Sound System

The "sound system" for a 60's vintage Healey, or for that matter any other British car, of that era was generally an AM radio with a built-in 4" speaker.  I know, I had one in my 1959 100/6.  I got mine from Sears.  It was terrific fun to be cruising down the road on a warm summer evening and be tuned into a local rock station.  Then when they played a current Beatles' song, I'd crank up the volume and drink in the moment... life was good... college, beautiful girlfriend, and a big Healey.  Things have changed a bit in the world since then... one of which is the on-board listening experience.

To keep up with the times, the Sears AM radio has been replaced with a full function stereo with remote RF controller and a host of current high end features.  It sports 200w output (I think my Sears had about 5w peak) for its 4 channels.  To give it some muscle, I've added a 200w Alpine amp to pump it up to a total of 400w spread across 6 speakers in custom enclosures.  While the sound may not match an Aston Martin high end Bang & Olufsen sound system... it's pretty darn good.  So exactly what did I do to create this quality sound explosion in my AH?

I had a few packaging requirements.  Since I'm building a Works rally replica, I wanted to keep the interior looking functional... but upscale.  I didn't want the radio or speakers to be a prominent focal point in the car, and yet, I wanted a sound system worthy of a modern grand touring machine.  I'll be running with a factory hardtop, as the Works rally cars did, which gives me a bit of additional space in the back compartment.  Specifically, with the soft-top removed, I have the space normally occupied by the stored convertible top.  Additionally, since I built an electrical compartment (link), I had space to hide much of the electronics.  With those factors in play, I set about building a killer system.

The heart of the system is a Secretaudio SST (link) made by Custom Autosound.  Pic #1, 1b, 1c  It has a hideaway 200 Watt AM/FM CD tuner/amplifier/controller with USB port, direct iPod interface and much more.  A 10ft cord from the tuner/amp plugs into an LCD display.  It also features an "RF" (radio frequency) remote control.  The tuner can be placed anywhere within range of the 10' cord... which in a Healey means you can place the tuner anywhere you find a convenient place.  The LCD display, was the absolute most important element in this unit's arsenal of features that sold me.  It gives you total flexibility on your installation.  The fact that the display is only 1" deep means that your imagination is the only limiting factor in its mounting location... and with the RF remote, you don't even have to look at it if you don't want to!  Oh, yes, you will have to either convert your electrical system to a negative ground to use this stereo or you can purchase a Power Inverter from Custom Autosound to stay with your positive ground system.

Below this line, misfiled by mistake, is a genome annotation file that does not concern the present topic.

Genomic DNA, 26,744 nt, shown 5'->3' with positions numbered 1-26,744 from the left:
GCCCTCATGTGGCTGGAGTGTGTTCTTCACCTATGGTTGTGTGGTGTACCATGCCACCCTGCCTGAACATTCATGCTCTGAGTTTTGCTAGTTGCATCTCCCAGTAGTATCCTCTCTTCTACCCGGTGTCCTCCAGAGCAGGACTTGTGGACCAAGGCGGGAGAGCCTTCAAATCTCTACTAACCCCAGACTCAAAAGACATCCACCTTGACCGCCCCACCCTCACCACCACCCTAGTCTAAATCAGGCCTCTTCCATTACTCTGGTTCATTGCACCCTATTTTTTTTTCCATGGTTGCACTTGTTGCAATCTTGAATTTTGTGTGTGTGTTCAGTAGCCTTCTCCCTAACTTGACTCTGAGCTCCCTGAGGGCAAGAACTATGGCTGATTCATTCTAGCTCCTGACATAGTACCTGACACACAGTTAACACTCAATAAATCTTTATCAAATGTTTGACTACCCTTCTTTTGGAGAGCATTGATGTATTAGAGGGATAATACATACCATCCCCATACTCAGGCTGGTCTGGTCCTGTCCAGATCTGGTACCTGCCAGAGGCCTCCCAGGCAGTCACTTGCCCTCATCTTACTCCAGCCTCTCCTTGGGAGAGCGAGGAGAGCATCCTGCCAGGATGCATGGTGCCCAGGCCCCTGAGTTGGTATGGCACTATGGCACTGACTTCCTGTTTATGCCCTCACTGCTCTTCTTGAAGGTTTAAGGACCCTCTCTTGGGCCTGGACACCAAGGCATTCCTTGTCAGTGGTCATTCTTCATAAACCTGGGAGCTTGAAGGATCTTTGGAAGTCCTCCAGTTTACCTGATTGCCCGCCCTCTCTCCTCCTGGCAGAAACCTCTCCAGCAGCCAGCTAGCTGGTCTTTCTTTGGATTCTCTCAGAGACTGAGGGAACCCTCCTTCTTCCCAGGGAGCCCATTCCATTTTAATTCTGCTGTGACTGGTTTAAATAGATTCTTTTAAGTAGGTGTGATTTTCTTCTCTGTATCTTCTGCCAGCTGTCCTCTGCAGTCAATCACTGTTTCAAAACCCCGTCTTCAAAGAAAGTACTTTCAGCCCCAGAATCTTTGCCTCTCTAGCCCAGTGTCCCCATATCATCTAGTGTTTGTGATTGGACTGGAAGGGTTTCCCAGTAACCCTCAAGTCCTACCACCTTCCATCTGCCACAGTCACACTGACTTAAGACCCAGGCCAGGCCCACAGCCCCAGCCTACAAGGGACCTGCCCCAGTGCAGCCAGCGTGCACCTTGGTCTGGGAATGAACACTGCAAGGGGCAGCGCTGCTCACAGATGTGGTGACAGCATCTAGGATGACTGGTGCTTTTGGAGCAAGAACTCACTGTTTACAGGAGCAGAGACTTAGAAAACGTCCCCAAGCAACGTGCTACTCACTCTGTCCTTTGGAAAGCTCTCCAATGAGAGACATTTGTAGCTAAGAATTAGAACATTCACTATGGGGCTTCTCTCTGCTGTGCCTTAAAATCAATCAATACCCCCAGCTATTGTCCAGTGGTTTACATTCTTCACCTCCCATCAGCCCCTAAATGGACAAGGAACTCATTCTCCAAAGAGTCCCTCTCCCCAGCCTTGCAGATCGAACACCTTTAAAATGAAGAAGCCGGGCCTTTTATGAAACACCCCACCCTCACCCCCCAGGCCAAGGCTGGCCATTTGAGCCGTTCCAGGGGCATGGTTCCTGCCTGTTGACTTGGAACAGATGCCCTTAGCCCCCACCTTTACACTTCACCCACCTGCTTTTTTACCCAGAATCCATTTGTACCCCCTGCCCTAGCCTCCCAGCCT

I mounted the tuner in my electrical compartment.  Pic #2  Lacking an electrical compartment, you could mount it under the dash or behind the seats.  I have my under dash filled with A/C hardware, so that wasn't a good option for me.  Then place the LCD display in a location of your choosing... you've got 10' of cord to work with so play around with your options before you commit to the installation.  I put mine on the package tray.

Secretaudio provides a mounting bracket for the LCD, but I wanted something that integrated the display a bit more seamlessly with the surroundings.  To that end, I made a display housing that I then had powder coated in a black wrinkle finish to match the rest of the dash components.  Here is how I built it.

I've used the following methodology on a number of little projects.  It works well if you don't have a metal break, and it provides a very accurate sizing of the finished piece.  I started by mocking up the face plate in cardboard to the dimensions that I needed.  That got transferred to 1/4" steel templates (incorrectly labeled as 3/8" in the images).  I made two similar plates.  Then I rough cut a piece of 16 gauge steel larger than I knew I needed.  I sandwiched the 16g between the two 1/4" templates, drilled, and bolted it together.  The reason I use this approach is to keep the face of the display from warping when I hammer the edges over.  Pic #3,4